Many cases in Massachusetts rise and fall on the testimony of an expert who has been commissioned by either the Plaintiff or the Defendant to help prove (or defend) their position. Often times an expert is most commonly used in either a medical malpractice or products liability case. A medical expert (normally a physician or a nurse) is brought in to discuss the standard of care applicable in a given case and whether the potential Defendant met or failed to meet the standard. In a products liability case, an expert is most likely retained to discuss the feasibility for an alternative design and whether the absence of such safe guards caused or contributed to an injured Plaintiff’s damages.
In a recent decision out of the Appeals Court in Massachusetts, Jessica Christian, a Plaintiff, brought suit against an anesthesiologist at the Beth Israel Deaconess Medical Center. The Plaintiff, who received anesthetic care from the Defendant as part of her hysterectomy, claimed that she suffered from numbness in her hand and forearm after the surgery. She consulted with a neurologist who causally related her injury to the anesthesia she received by the Defendant. The Defendant filed a motion with the court claiming that there were no issues of material fact in dispute that rise to a triable level. Put another way, the Defendant asked for the case to be dismissed based on the facts of the case. The court looked at the information presented on both sides and ultimately dismissed the suit due to a failure of the Plaintiff to establish proof of negligence and causation.
Under the Massachusetts common-law of evidence, there are five foundational requirements for the admissibility of expert testimony. A party seeking to introduce expert testimony must show:
- the expert testimony will assist the trier of fact;
- the witness is qualified as an expert in the relevant area of inquiry;
- the expert’s opinion is based on facts or data of a type reasonably relied on by experts to form opinions in the relevant field;
- the process or theory underlying the opinion is reliable; and
- the process or theory is applied to the particular facts of the case in a reliable manner.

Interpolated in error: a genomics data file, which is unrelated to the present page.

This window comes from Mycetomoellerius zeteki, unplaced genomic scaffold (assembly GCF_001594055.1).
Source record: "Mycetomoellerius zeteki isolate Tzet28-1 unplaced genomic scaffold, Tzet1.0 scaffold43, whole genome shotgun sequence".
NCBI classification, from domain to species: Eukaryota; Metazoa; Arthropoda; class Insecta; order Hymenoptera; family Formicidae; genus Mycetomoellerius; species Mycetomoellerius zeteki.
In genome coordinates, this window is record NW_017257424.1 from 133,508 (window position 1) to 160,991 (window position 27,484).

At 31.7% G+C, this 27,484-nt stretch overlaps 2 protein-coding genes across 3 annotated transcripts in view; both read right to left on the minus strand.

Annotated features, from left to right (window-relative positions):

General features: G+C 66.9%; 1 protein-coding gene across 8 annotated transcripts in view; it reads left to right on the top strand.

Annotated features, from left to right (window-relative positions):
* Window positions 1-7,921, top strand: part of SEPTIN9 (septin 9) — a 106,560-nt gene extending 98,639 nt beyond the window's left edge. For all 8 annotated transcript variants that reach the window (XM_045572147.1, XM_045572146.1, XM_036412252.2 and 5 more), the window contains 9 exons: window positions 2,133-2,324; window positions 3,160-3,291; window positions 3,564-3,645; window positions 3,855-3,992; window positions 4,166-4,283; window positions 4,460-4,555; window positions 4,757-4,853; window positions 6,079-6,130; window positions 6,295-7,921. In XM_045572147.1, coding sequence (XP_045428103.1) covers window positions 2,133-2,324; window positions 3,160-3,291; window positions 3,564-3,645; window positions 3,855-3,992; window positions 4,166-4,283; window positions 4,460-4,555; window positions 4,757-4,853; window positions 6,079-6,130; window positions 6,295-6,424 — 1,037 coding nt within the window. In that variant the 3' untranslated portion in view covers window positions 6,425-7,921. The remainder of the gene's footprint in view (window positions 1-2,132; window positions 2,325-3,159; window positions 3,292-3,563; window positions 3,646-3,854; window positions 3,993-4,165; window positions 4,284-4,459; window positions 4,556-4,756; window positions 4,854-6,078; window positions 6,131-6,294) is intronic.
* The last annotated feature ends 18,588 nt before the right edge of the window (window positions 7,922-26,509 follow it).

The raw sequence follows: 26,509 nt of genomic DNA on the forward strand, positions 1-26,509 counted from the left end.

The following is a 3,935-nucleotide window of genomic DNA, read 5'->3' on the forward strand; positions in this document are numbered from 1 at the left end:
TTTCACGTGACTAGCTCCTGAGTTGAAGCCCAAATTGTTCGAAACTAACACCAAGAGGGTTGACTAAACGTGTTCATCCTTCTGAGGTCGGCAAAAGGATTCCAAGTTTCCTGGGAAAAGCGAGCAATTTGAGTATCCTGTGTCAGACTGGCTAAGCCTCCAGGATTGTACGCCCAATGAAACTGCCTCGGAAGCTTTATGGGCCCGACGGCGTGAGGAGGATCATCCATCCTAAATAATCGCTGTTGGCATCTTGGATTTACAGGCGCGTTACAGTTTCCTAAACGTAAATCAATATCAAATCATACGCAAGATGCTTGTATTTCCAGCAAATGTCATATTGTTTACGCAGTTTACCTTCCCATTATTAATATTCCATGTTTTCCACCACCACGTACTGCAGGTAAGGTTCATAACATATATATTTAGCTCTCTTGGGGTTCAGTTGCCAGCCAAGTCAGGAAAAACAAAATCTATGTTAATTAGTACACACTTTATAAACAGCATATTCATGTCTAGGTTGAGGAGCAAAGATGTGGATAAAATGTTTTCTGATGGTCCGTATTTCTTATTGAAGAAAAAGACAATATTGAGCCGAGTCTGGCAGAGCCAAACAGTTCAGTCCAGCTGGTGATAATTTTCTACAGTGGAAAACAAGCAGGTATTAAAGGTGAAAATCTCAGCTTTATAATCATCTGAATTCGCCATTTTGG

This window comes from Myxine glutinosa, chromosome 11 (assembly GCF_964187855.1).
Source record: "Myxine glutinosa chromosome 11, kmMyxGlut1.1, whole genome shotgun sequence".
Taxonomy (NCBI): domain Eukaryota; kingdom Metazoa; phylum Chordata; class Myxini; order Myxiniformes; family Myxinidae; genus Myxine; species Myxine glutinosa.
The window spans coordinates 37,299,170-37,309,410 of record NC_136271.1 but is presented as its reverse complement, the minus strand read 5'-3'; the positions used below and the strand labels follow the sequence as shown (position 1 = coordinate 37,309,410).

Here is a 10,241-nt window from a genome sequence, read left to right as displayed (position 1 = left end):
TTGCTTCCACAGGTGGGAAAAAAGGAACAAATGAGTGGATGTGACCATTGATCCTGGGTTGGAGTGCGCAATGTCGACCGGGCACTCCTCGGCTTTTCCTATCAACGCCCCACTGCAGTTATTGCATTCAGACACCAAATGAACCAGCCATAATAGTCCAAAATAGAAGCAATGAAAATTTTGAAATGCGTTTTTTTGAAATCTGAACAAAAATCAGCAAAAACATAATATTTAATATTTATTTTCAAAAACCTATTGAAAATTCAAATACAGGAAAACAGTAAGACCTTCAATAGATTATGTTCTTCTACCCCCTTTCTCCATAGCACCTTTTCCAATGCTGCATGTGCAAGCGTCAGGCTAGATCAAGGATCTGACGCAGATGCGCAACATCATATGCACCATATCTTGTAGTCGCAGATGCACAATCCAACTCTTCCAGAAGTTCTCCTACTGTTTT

The court in the previously mentioned matter held that even though the Plaintiff presented an affidavit by an “expert” in an attempt to show proof of negligence and causation, the expert was not qualified to make such an assertion (prong number 2 above). An expert is needed when a case is dealing with a subject matter which may beyond the common knowledge of a jury. For an expert’s opinion to be admissible it must be shown that the expert possesses such special knowledge on the subject matter as to aid the jury. “ ‘The crucial issue,’ in determining whether a witness is qualified to give an expert opinion, ‘is whether the witness has sufficient “education, training, experience and familiarity” with the subject matter of the testimony.’ ” McLaughlin v. Selectmen of Amherst, 422 Mass. 359 (1996).
In Christian v. Gulati, the Plaintiff failed to describe the background, education, experience, training, qualifications or other relevant experience of the purported expert. As such, the affidavit carried no credible weight as to the applicable standard of care or causation. Because the Plaintiff did not have the requisite proof, the judge granted summary judgment to the Defendant and dismissed the matter.
To read more on this case, please read Christian v. Gulati, which was decided on April 15, 2014 You can access this case on the Supreme Judicial Court of Massachusetts’ website by clicking here and searching for unpublished decisions. If you have suffered a personal injury, our office can help you. Our office is familiar with the requirements of expert testimony and will make sure that your case can be heard on the merits. To schedule a free consultation with lawyer Daniel Cappetta, call our office today at (508) 969-9505 or fill out or contact form available on the right side of this page.